Priority: Medium/High Sitelinks are particularly important for eCommerce sites, as these are pages that Google picks out as important to a site. Sitelinks are the links shown below certain search results. These are most likely to be shown when you search for a brand or company name. To find out if these are appearing for your site, simply type in your company name or brand into Google and you should see extra links to internal pages on your site displayed underneath the link to your Homepage. For bigger brands sitelinks may also appear for other search results and category pages within the site. Here is an example of a search result with sitelinks: Sitelinks provide a quick way for users to access what Google deems to be important pages on your site to save them time. These include links to pages containing contact information. Currently they are generated automatically by the Google Algorithm and website owners cannot control whether or not they will appear. However, if sitelinks are appearing for a site, website owners can control whether they want a page to appear in sitelinks.
Google gives website owners the opportunity to demote pages, so that they do not appear in search results. If website owners believe that a Sitelink is inappropriate or incorrect, they may consider demoting the page from appearing in Google. Site owners can demote any URL or page on a site. Website owners may want to demote a particular page if for example the page has a high bounce rate or they notice a page that is irrelevant to the user or doesn’t give a good user experience. Alternatively, a site owner may want to stop a specific product or product line appearing as a sitelink.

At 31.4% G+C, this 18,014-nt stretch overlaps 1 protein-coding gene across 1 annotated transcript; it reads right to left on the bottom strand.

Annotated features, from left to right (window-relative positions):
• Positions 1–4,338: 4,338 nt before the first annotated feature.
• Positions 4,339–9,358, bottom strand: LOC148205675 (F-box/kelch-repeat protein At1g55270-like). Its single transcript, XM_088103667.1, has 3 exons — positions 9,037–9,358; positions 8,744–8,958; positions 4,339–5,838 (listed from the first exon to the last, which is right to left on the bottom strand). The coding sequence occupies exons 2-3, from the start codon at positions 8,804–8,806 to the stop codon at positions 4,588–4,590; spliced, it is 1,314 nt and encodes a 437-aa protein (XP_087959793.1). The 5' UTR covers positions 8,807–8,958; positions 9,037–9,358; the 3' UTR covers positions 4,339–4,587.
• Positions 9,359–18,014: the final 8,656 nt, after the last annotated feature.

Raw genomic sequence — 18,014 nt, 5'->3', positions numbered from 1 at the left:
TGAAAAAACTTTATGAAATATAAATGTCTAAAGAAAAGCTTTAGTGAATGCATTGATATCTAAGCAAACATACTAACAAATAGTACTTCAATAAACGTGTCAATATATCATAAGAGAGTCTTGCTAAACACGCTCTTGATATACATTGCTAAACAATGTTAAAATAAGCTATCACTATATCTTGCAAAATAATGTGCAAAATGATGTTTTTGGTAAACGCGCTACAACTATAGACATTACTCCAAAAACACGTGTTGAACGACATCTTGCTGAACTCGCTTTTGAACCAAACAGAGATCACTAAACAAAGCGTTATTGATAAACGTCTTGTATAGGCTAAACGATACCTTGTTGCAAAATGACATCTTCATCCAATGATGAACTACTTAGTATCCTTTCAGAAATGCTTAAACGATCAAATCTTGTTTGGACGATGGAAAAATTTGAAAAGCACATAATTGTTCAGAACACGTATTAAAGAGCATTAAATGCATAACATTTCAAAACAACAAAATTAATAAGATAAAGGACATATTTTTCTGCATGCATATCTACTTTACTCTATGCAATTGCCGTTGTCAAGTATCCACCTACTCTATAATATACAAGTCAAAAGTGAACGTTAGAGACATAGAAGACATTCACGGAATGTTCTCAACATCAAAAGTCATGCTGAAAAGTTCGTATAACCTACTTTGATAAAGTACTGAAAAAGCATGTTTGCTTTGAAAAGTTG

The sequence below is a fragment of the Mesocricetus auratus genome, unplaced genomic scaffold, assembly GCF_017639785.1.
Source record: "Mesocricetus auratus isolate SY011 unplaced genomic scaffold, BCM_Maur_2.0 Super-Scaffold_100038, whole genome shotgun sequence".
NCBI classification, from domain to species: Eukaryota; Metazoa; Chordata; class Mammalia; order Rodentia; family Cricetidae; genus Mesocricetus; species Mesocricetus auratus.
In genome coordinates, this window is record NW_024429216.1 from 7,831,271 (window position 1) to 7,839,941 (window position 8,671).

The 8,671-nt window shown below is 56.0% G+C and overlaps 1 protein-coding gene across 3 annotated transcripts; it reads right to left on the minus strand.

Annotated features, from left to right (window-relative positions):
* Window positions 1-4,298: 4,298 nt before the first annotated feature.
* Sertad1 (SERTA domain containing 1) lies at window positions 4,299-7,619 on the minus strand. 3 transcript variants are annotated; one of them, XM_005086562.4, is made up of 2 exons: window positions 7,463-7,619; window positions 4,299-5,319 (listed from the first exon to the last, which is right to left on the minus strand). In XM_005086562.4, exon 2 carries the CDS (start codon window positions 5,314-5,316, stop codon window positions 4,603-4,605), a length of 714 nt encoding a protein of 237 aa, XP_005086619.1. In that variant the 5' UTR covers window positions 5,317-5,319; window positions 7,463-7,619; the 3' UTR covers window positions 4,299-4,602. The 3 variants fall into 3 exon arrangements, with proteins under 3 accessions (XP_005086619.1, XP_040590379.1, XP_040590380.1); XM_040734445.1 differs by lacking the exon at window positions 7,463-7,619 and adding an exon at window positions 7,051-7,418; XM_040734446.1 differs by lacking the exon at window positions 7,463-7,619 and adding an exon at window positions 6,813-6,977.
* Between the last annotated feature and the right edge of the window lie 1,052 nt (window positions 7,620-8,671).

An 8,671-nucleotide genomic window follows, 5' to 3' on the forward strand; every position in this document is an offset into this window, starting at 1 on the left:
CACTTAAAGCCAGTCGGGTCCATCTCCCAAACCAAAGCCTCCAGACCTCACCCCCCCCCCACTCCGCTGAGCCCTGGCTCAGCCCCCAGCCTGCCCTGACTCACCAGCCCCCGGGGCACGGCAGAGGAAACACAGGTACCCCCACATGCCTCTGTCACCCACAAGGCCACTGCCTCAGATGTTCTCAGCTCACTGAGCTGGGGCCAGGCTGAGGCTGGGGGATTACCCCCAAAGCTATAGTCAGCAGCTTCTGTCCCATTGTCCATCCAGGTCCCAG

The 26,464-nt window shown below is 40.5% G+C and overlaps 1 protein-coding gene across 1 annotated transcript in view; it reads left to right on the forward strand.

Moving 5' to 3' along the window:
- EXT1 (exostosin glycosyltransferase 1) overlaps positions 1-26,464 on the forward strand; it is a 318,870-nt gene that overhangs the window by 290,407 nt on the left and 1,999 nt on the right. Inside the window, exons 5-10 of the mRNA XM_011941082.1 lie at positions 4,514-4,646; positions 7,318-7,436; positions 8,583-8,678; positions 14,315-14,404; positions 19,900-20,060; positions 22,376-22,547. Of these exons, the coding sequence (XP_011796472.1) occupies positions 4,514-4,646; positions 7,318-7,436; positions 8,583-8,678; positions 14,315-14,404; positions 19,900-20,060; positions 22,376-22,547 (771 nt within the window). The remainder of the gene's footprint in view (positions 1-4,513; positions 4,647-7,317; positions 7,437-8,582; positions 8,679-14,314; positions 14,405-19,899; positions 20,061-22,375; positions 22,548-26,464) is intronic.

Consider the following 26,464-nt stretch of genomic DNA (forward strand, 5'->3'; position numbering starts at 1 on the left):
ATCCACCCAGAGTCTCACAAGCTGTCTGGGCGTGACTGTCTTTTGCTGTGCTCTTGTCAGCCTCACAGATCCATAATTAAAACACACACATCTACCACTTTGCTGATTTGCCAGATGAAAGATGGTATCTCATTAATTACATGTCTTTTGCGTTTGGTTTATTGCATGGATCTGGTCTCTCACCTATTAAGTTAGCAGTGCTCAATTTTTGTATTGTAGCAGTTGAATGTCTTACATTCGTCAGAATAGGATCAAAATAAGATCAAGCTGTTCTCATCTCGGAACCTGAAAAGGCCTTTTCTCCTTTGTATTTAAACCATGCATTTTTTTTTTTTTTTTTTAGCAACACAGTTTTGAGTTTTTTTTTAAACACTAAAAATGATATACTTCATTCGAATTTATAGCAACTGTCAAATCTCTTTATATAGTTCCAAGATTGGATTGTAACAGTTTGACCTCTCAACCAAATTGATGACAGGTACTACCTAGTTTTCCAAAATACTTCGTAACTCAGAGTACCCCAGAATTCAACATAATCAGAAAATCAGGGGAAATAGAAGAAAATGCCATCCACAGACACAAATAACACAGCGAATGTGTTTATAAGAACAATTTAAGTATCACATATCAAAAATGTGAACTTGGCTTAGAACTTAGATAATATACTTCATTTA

How To Demote A Sitelink
Like all features within Google Webmaster Tools website owners should only use this feature if they fully understand the consequences of demoting sitelinks. The Sitelinks Demotion tool is split into two sections:
- For This Search Result
- Demote This Sitelink URL
The “For this search result” option is to tell Google, which search result you want to demote a sitelink from. Simply complete the URL for which you don’t want a specific sitelink URL to appear. If the sitelink is appearing for your Homepage, then leave the box empty. If the sitelink is appearing for another section of your site, then fill in the rest of the URL in the box provided. The ‘demote this sitelink’ option is telling Google the specific sitelink you want to demote. To demote a URL, paste the complete URL of the sitelink you want to demote in the box provided. Then click the button. If you decide that you do want a URL to appear as a sitelink, then you can simply click the button on the bottom right hand side of the screen. Demotions are only effective for 90 days, so if you do not want a specific page to appear in sitelinks, then you should check back regularly to ensure that the page is demoted. Google states that: “Once you’ve demoted or undemoted a sitelink, it can take some time for search results to reflect your changes.”
Sitelinks Are Not Appearing For My Site:
If your site currently does not have any sitelinks, there are a number of things that you can do in order to get sitelinks displayed in search results for your site:
- Build up the authority of the site, by building quality backlinks to the Homepage and the internal pages on the site
- Easily spiderable, structured navigation – a clear navigation structure is required
- Increase in the number of internal text links to each of the pages, especially to those pages that you want to appear as sitelinks
- Each page should have unique and informative Meta Titles and descriptions
- Build more branded anchor text links to the Homepage
In the next post in this series on Google Webmaster Tools for eCommerce sites I will cover how to use the structured data section, search queries and fetch as Googlebot. If you are interested in finding out more about Google Webmaster Tools, read The ThoughtShift Guide to Google Webmaster Tools. Follow my blog for more updates on Google Webmaster Tools and all things technical SEO.